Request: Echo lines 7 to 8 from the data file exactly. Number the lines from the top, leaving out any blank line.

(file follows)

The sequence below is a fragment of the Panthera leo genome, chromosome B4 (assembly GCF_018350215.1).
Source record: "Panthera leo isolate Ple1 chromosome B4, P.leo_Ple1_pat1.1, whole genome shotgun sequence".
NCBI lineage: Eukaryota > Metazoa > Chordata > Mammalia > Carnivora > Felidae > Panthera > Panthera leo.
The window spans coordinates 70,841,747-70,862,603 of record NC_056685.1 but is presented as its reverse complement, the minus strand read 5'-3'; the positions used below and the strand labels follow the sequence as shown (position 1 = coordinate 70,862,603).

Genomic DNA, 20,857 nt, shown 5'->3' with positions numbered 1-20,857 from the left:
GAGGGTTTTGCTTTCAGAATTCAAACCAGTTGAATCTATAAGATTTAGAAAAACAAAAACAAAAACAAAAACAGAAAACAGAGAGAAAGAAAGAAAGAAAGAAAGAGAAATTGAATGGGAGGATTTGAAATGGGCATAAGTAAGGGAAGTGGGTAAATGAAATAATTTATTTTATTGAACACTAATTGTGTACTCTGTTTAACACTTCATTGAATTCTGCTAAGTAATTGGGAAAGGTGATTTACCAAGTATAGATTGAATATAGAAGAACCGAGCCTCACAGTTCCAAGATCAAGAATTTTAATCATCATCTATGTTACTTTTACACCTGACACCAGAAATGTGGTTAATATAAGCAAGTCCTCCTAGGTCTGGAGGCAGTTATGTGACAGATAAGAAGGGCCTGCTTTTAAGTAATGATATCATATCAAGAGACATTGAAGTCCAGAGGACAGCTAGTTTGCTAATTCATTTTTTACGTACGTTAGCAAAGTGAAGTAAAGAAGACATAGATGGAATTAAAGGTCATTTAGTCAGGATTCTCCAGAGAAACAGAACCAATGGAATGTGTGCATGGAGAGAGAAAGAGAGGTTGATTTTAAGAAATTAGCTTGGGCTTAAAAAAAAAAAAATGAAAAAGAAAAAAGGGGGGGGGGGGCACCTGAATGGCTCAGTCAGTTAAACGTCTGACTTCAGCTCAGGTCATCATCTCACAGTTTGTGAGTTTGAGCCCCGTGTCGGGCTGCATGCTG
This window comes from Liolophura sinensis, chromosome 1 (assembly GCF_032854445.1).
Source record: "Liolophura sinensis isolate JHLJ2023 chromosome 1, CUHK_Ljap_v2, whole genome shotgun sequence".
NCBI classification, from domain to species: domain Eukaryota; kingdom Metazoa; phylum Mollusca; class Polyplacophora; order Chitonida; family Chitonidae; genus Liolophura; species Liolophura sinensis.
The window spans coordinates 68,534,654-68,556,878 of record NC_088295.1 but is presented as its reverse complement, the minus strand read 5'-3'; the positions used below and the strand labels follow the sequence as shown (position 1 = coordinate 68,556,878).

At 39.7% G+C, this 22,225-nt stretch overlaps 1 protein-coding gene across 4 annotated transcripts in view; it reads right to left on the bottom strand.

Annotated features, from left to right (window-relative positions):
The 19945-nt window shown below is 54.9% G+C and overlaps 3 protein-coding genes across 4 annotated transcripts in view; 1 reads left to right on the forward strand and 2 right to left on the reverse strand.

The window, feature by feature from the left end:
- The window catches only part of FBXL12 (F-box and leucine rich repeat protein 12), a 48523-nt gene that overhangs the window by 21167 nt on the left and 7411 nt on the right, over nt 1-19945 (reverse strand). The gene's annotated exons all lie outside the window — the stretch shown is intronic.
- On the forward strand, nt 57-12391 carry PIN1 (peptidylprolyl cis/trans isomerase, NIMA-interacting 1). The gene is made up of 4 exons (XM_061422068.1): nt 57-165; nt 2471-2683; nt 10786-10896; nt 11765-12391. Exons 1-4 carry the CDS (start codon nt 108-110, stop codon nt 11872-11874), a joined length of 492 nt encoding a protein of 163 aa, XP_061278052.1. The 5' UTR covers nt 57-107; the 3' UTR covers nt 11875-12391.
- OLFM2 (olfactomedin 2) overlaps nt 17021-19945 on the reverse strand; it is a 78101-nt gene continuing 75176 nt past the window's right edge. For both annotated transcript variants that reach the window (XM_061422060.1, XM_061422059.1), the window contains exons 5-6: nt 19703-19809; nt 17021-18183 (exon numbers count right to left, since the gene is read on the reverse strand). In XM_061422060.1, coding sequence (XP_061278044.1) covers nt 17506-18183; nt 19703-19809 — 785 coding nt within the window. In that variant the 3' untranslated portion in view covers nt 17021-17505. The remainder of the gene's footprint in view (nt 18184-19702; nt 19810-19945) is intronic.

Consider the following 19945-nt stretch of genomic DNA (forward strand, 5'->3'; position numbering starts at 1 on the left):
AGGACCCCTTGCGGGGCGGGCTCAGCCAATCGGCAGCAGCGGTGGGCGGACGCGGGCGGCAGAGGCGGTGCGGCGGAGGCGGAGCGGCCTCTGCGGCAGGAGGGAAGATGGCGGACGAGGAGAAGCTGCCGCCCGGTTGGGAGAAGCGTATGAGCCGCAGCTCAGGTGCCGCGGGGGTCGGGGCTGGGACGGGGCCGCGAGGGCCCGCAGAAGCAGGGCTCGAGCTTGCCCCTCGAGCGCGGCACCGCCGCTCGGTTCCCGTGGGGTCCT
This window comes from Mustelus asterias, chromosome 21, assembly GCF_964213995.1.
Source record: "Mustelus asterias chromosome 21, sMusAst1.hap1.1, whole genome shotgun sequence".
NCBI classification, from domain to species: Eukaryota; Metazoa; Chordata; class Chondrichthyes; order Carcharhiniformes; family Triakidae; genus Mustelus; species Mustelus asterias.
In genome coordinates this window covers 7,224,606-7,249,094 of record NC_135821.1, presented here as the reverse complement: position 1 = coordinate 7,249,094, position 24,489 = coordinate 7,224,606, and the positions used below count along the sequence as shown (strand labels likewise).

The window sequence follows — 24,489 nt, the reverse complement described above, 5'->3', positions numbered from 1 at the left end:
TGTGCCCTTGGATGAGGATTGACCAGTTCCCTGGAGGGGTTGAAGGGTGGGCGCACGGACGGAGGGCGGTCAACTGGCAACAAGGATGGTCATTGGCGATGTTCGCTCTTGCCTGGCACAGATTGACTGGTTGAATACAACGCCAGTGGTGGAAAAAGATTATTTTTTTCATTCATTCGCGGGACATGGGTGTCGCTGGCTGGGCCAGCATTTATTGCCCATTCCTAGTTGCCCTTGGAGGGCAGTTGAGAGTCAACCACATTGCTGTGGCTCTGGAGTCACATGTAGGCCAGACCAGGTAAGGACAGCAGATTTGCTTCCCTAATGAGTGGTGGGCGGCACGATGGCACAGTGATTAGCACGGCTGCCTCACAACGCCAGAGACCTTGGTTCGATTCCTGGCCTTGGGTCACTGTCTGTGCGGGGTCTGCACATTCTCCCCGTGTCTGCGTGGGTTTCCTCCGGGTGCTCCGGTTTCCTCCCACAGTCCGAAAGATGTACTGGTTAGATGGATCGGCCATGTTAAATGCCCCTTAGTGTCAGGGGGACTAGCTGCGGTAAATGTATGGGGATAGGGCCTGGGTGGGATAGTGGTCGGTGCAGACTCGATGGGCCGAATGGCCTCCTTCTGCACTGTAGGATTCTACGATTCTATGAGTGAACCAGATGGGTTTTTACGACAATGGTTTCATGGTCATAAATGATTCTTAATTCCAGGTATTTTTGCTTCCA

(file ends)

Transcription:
This window comes from Liolophura sinensis, chromosome 1 (assembly GCF_032854445.1).
Source record: "Liolophura sinensis isolate JHLJ2023 chromosome 1, CUHK_Ljap_v2, whole genome shotgun sequence".